“The little interventions add up,” is how New York City’s director of public building, David Burney, put it in yesterday’s Times. “Under him,” writes architecture critic Michael Kimmelman, “and mostly under the radar, dozens of new and refurbished libraries, firehouses, emergency medical stations, police precincts, homeless processing centers and museums have been designed by gifted and occasionally famous architects. Taken together, they have brought fresh architectural standards to the city’s infrastructure and, often, to poor, middle- and working-class neighborhoods that have long been overlooked.”
“How perceptive are they!” says Hilary Jay, founding director of DesignPhiladelphia, which begins this week, in response to the New York approach. “The streets of our cities are the stage sets where we live our lives. The design that we experience surrounding us creates the culture we live in. That cultural environment shapes our common values, and ultimately those values determine our future.”
And thus the design of public buildings and public infrastructure matters. Kensington CAPA High School (pictured above) is a fine example of a quality design team–SMP Architects–being brought in to elevate a public building. In this case, “how you approach the built environment matters as an educational tool, as a creator of a sense of pride, and because it influences how people react to the space around them,” says New Kensington Community Development Corporation Deputy Director Shanta Schacter, who helped spearhead the creation of the school.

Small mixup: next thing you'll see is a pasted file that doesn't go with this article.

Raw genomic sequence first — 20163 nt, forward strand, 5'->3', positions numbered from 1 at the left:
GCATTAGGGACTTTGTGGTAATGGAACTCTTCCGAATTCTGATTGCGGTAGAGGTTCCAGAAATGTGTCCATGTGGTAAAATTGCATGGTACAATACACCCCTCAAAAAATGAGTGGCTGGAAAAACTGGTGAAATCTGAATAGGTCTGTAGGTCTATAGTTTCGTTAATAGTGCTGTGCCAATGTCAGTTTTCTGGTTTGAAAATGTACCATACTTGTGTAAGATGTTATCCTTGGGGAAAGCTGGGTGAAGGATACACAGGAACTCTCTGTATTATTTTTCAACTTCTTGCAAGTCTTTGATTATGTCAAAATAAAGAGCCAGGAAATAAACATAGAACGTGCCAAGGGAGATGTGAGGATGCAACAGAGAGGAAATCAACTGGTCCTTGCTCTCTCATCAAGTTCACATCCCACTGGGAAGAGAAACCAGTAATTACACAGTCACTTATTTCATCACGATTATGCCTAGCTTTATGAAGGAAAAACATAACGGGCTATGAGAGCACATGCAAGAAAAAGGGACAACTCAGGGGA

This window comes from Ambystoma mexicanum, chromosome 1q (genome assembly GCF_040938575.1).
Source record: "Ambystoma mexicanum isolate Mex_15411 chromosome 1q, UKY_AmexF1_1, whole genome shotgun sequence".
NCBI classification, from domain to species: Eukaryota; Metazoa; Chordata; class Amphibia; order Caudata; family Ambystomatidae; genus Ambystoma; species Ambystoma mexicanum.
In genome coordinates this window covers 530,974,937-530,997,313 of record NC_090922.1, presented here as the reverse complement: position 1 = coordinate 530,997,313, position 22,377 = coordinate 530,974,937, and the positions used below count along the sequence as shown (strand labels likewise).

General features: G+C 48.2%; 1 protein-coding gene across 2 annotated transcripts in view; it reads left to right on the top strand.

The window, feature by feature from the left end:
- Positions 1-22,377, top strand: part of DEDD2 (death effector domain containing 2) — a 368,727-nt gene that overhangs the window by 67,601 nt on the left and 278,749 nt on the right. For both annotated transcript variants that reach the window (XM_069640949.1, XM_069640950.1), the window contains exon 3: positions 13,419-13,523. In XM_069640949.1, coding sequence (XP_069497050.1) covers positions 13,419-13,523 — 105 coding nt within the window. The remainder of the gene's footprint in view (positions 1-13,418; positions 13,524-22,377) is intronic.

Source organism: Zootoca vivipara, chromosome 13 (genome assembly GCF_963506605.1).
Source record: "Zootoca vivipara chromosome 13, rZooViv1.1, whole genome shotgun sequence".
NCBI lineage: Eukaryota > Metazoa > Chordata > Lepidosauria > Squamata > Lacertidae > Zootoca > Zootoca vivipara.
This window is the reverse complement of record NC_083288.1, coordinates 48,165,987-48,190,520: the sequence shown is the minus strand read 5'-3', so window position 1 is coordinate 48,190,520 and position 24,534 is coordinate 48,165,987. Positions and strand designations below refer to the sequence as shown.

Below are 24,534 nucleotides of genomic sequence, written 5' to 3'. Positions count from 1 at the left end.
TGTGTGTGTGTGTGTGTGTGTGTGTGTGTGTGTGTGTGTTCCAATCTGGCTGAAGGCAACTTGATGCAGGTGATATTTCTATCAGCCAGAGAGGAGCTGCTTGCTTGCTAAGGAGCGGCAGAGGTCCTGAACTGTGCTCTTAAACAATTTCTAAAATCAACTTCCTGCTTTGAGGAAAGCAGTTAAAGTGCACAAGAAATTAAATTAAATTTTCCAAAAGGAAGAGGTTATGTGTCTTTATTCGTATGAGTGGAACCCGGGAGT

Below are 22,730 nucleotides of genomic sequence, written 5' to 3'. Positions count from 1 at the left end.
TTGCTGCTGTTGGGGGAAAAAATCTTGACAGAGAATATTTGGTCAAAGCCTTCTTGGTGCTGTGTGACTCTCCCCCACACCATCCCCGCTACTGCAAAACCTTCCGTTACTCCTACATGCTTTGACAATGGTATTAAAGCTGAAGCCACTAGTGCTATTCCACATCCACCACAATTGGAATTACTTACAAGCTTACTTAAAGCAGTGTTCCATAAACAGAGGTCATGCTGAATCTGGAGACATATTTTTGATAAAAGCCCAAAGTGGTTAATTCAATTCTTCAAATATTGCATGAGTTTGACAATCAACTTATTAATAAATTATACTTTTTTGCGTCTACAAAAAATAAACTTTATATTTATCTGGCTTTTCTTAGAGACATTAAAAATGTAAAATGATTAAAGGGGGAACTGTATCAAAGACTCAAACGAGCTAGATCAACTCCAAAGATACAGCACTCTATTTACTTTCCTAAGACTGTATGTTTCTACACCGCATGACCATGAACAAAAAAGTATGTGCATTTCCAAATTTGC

Does Jay see more CAPA’s in Philadelphia’s future?
“As obvious as it is, much of the challenge to re-invigorate our public properties lies in the city’s and state’s balance sheets. I can say plenty about the power of design to change our behavior, our culture, our heritage and future, but if there’s not enough government money to keep school programs in place, libraries open, and children’s play areas intact, what’s the point? On the other hand, we could look at the support model differently. Maybe Philadelphia needs to have an alternate fiscal model, one based on corporate, funder, and individual giving. It would be an interesting experiment to see if there’s substantial public good will and understanding of the way design effects our lives in order to open pockets and raise significant dollars. I personally haven’t seen that happen, but perhaps through collaboration, there may be a significant opportunity to see what New York is doing and follow suit, altering our environment for a richer urban experience.”